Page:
Why is It so Hard to Love the Self--Creating Self Esteem
by Lisa A. Romano
The HARDEST thing to do in life is to learn how to LOVE YOUR SELF!!!!
It is easy to love others because we don't know all of their flaws--like we know our own.
It is easy to love others--because it is easy to fantasize about the idea that someone else is totally freaking awesome--because we are not aware of their shadow side.
It is hard to love the self--because we know what our flaws are. We know what we look and smell like at 4 am. We know the way food gets stuck in our teeth. We know our hair and skin are thinning. We know we have cellulite and spider veins. We know our sisters, brother, mothers, fathers, and spouses have crappy opinions of us. We know we aren't always good with money. We know we sometimes scratch our asses and do the kinds of things that are socially unacceptable, like release a fart in public when no one is around. I mean come on--if you have ever farted in public you know the one you love has too. It's time to just get REAL!
Our brains are NOT aware of what other people do when they are alone--and so we cannot use that data to help us see others as equal to us; as humans with human traits.
We are subjective human beings when we are thinking about the self--and our brains are subjective about ALL that we know about the self, including the kind of very human, normal things we do, that most other people don't know we do.
This dynamic sets us up for romantic failure, love addiction, codependency, and even idolization!
We must learn to be more SELF ACCEPTING of ALL facets of ourselves, and ESPECIALLY of those facets of us that are the byproduct of unawareness. We have to also think more deliberately about the fact that everyone we know is just as human and imperfect as we are, no matter how hard they appear to be happy go lucky on Facebook, Twitter, and Instagram. We ALL have shit we have to bear! It is just that some of us are better at concealing truth than others.
That doesn't mean we make it our aim to seek sympathy or pity. It just means we are more willing to accept our humanness and the humanness of others and that our goal is to learn to accept what is--so we can get on with the business of loving ourselves no matter what is going on in our life, including those situations that arise that remind us that others don't approve of us. That's their stuff, not ours.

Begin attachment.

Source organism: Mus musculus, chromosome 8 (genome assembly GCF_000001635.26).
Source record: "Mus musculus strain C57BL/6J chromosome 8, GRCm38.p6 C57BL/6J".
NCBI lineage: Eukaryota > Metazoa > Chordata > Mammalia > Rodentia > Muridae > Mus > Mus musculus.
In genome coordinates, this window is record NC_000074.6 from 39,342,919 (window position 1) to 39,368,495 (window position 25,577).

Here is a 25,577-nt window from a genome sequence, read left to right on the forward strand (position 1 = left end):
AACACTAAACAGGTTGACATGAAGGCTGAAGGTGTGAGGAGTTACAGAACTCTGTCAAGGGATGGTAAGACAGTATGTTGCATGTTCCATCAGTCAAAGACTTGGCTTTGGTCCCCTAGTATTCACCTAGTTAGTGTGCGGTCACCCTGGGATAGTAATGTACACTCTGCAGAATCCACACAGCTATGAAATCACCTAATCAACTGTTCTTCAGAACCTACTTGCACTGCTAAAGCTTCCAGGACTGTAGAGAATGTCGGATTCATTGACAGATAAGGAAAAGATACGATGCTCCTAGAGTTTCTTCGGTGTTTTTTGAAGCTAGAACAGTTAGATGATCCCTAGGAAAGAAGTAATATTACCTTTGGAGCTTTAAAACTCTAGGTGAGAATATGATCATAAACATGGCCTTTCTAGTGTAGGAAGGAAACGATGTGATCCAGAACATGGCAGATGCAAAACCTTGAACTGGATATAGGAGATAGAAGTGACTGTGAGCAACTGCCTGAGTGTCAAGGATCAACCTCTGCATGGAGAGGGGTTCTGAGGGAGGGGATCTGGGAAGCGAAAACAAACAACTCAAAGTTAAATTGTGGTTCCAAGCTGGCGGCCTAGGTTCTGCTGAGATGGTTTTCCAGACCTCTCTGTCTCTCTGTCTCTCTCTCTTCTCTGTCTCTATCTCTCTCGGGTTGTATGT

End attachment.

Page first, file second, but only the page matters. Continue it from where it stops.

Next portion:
You don't have to admit you fart in public, pick your nose from time to time, or think a vengeful thought about the cranky cashier at Walmart, but you don't have to beat yourself up for being human either.
We weren't born with wings. We were born with egos, flesh, and a need to be and feel validated by our tribe, and so, when that goes array from the very beginning, we are grounded by the pangs of ego. We are stained with the idea that we are not enough and as a result, we experience shame with every breath.
Let's kick this notion in the face and then send it on its way with love and light--"Bye bye--ciao--see ya later alligator--get the hell out of here nonsense thinking!!!! BYE FELICIA" (whatever that means).
We are enough, we always were, even if we aren't always nice, polite, kind, and selfless. We are enough even if we have spider veins, pick our noses sometimes, and from time to time let one loose next to the clearance rack at Walmart. Yes, even those of us who go to church on Sunday, wear pink nail polish, and do what we can to appear prim and proper--have a shadow side--and damn Dear One--that's okay.
We may not have white feathery wings that shoot out of our back like those Victoria Secret models, BUT we DO have spiritual wings--and the only way to get those suckers flapping is to brush off the dirt called unnecessary guilt and shame first.
You CAN fly--but not without accepting ALL of you first--because ALL OF YOU has to go along for the ride!
I love you all!